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Title: Perceptual representations in Interlanguage Phonology : subcategorial learning in late-learners with a smaller vowel inventory
Author: Barrientos Contreras, Fernanda
ISNI:       0000 0004 7429 7580
Awarding Body: University of Manchester
Current Institution: University of Manchester
Date of Award: 2018
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In this thesis I explore the phonological nature of newly acquired perceptual representations by highly proficient late-learners of English whose L1 is Spanish, specifically in the case where two different L2 sounds are being initially mapped onto the same L1 category. I claim that these perceptual representations are not phonemic; rather, what these learners acquire are phonetic representations that can be discriminable under certain conditions in a manner similar to that of native speakers, but that are nevertheless identified as tokens of the same L1 category. Since speech perception is a categorisation process where the acoustic input is mapped onto the existing phonemic categories, then late-learners will use their L1 representations when perceiving acoustic input; and will therefore have no need to create new perceptual categories. An alternative hypothesis holds that late-learners can bootstrap new perceptual categories by means of UG access, which allows them to bypass the default categorisation process and notice the difference between their L1 categories and the actual L2 input, so that new perceptual categories can be created. This thesis focuses on the acquisition of the perceptual contrast between the open-mid back unrounded vowel /2/ and the low back unrounded vowel /A/, both of which are mapped onto the same L1 perceptual category /a/. Two experiments were conducted. Subjects were divided in three groups: one of native speakers (NS), a group of highly proficient nonnative speakers of English with Spanish as L1 (NNS-A), and a group of L1 Spanish speakers who were nonproficient in English (NNS-B). The experiments included identification, discrimination and rating tasks along synthesised /A - 2/ vowel continua (7-step and 5-step). The results showed that unlike the NS group, both groups of nonnative speakers categorised the tokens along the /2 - A/ continuum randomly when using L2-like labels; and showing a strong preference towards /a/ when using L1-like labels. Discrimination, on the other hand, differed according to the task: discrimination of adjacent tokens yielded similar results across the three groups, but nonadjacent tokens showed that the NNS-A group is more sensitive than the NNS-B group and less sensitive than the NS group. Finally, prototypicality ratings showed that while NS considered the endpoints of the continuum as good exemplars of the categories /A/ and /2/, both groups of nonnative speakers rated all tokens along the continuum as equally good instances of /a/. From these results I conclude that while late-learners of L2 English do not create new phonemic categories for /A/ and /2/, they are able to perceive a difference that nevertheless does not seem to be enough to create a category split. These findings have implications for a theory of learnability in SLA, since it suggests that latelearners have partial access to UG insofar as input alone leads to learning within the phonetic domain but not to creation of new phonemic categories.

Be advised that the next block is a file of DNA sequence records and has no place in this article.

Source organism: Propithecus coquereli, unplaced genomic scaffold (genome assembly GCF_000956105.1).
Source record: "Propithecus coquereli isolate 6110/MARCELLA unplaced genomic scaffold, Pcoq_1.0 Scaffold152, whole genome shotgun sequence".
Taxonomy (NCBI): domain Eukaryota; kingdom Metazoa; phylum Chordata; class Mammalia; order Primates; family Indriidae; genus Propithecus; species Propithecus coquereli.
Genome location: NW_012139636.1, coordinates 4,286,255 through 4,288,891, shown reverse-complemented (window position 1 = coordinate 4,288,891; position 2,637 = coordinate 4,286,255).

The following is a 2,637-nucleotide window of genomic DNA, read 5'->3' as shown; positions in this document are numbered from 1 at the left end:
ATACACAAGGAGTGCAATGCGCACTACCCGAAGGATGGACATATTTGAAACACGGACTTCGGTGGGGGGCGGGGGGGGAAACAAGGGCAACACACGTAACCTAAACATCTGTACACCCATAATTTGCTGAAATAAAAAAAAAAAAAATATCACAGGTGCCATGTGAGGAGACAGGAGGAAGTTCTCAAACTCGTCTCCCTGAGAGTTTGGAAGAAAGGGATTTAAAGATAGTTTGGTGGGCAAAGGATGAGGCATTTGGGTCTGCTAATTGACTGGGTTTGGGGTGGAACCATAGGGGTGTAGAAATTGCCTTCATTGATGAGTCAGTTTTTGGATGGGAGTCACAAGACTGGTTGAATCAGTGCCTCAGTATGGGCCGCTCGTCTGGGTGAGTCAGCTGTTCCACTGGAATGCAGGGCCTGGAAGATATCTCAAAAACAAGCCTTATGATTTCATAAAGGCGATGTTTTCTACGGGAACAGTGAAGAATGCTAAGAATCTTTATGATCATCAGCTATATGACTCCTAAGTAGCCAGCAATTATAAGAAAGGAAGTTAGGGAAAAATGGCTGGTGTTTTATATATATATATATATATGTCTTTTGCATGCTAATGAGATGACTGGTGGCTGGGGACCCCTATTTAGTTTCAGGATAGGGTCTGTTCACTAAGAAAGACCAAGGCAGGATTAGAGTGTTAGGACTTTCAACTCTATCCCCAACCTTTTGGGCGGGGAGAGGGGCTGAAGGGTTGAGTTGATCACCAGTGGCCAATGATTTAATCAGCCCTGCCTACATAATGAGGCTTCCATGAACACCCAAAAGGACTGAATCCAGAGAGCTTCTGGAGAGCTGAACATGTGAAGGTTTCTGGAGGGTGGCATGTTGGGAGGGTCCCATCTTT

Supervisor: Not available Sponsor: Not available
Qualification Name: Thesis (Ph.D.) Qualification Level: Doctoral
EThOS ID:  DOI: Not available
Keywords: Speech perception ; Second Language Acquisition ; L2 phonology ; Perceptual representations